The government and health care system are being faced with a peculiar problem: determining the quantity of COVID-19 vaccines to stock to meet the country’s needs but avoid wastage.
While COVID-19 vaccination rates have slowed now that there has been a return to normalcy, vaccines are kept in stock to provide for those who still wish to become vaccinated or receive booster shots to sustain their protection.
In recent weeks, there have been complaints by some persons that AstraZeneca and Pfizer brand vaccines have been unavailable at vaccination centres.
On Thursday, Minister of Information, Melford Nicholas explained that this has occurred as the Ministry of Health awaits new shipments of the vaccines.
The ministry, however, is now faced with determining the delicate balance between having sufficient vaccines in stock and too many which will cause wastage as they expire and must be disposed of.
“This represents a challenge for the government and for the Ministry of Health in particular because these vaccines are not available in small doses and so we have made significant investments.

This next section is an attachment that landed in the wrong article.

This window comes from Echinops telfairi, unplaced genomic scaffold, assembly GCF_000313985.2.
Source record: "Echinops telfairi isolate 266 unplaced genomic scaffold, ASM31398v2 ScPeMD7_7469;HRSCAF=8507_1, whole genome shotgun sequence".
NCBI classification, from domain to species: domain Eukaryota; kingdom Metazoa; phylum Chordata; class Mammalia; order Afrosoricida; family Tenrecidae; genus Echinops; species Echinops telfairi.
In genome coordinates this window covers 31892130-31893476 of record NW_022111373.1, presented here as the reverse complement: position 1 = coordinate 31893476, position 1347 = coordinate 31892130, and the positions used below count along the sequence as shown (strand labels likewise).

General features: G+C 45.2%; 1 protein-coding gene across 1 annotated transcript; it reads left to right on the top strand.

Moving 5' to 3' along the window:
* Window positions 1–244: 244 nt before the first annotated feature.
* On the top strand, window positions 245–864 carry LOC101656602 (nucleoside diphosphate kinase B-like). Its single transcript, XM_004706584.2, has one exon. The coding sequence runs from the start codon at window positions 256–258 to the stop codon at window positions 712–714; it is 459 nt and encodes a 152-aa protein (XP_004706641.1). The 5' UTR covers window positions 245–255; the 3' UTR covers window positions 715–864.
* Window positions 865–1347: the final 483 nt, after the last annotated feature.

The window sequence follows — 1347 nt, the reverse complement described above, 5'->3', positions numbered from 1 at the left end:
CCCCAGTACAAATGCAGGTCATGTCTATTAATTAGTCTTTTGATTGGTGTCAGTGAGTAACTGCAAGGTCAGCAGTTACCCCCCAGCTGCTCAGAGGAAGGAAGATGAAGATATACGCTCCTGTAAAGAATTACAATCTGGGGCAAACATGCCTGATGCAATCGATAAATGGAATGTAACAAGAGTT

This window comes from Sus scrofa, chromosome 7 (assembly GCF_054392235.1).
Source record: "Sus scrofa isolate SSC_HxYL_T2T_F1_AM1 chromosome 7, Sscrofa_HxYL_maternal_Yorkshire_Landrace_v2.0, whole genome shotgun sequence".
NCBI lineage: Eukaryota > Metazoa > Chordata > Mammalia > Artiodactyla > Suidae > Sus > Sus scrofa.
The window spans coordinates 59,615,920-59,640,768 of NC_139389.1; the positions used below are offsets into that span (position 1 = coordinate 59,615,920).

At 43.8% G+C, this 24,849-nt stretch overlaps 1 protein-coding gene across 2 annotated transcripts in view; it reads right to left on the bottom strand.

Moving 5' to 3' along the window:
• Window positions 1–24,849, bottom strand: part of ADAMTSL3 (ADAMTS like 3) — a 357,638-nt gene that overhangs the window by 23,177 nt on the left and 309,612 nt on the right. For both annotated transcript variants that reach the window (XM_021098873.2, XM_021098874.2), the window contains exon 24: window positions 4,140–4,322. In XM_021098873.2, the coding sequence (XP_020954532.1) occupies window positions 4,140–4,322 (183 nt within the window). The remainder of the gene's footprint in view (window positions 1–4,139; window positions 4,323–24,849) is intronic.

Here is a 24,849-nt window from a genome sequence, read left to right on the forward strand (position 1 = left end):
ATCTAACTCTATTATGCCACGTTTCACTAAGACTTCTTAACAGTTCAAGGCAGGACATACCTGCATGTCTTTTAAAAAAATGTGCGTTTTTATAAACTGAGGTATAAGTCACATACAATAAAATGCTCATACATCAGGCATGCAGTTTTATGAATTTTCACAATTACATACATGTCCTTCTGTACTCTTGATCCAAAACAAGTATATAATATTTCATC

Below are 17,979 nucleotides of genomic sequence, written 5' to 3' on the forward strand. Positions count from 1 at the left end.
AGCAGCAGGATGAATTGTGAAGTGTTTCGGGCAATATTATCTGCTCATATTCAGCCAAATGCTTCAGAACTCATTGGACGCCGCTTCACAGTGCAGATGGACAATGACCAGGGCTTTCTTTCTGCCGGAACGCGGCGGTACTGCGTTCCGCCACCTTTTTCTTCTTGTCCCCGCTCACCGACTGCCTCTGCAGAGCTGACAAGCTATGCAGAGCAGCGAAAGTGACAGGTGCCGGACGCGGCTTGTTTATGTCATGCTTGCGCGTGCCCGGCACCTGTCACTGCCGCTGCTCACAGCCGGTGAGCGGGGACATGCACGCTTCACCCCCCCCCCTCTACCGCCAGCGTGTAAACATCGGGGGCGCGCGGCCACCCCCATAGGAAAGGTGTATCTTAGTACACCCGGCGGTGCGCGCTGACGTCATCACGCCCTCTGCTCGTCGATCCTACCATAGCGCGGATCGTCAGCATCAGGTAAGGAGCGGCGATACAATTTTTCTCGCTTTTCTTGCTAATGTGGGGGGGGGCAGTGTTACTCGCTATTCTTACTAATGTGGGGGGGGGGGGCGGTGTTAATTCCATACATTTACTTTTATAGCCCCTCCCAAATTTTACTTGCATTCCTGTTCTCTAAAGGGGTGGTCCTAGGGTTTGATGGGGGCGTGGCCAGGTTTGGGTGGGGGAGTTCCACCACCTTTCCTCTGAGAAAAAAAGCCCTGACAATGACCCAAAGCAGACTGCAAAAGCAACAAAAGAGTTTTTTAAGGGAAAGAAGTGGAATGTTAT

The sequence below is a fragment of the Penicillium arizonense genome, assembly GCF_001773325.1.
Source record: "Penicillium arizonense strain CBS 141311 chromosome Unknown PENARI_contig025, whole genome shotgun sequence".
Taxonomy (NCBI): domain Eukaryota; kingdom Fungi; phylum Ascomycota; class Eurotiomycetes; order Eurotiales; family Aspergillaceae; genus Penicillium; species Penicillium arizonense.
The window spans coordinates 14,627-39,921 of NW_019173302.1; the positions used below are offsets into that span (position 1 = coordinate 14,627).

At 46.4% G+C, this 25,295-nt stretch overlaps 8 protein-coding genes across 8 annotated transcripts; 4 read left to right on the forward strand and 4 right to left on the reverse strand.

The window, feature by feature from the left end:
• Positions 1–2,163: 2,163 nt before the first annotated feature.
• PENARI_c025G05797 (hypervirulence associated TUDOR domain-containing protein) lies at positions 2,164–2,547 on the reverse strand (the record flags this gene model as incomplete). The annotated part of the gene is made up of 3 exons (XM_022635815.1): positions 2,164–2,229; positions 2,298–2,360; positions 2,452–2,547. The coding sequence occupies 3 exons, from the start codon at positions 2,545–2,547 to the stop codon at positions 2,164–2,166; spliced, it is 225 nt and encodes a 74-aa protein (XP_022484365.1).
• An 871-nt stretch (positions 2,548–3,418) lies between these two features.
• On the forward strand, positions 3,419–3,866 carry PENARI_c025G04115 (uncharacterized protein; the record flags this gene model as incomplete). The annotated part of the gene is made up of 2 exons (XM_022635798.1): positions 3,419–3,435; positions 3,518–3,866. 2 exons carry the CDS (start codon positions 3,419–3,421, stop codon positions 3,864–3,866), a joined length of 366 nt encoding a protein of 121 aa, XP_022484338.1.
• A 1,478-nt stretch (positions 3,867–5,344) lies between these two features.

“Over the last six to eight months we would have dumped a lot of these vaccines as a result of them being expired.
“So, it’s a question of trying to come to a balance and to ensure that we have sufficient vaccines to allow persons to do that.
“I think until there is a new scare, persons may not be sensitised to the fact that there is a continual need for us to have more vaccines,” said Minister Nicholas.
He also indicated that the Cabinet felt disheartened by the fact that decreasing turnout has caused precious vaccines to be discarded.
“Certainly inside cabinet, there has been a lamenting view that we have dumped so many of these vaccines because despite the many public invitations for persons to come forward and to get additional boosters, by and large the numbers were not encouraging.
“So, based on the fact that we had to procure these vaccines in large sums, we are actually seeing a wastage of the resource. So, it’s an equation that we’re gonna have to come back to and determine how we thread that needle.”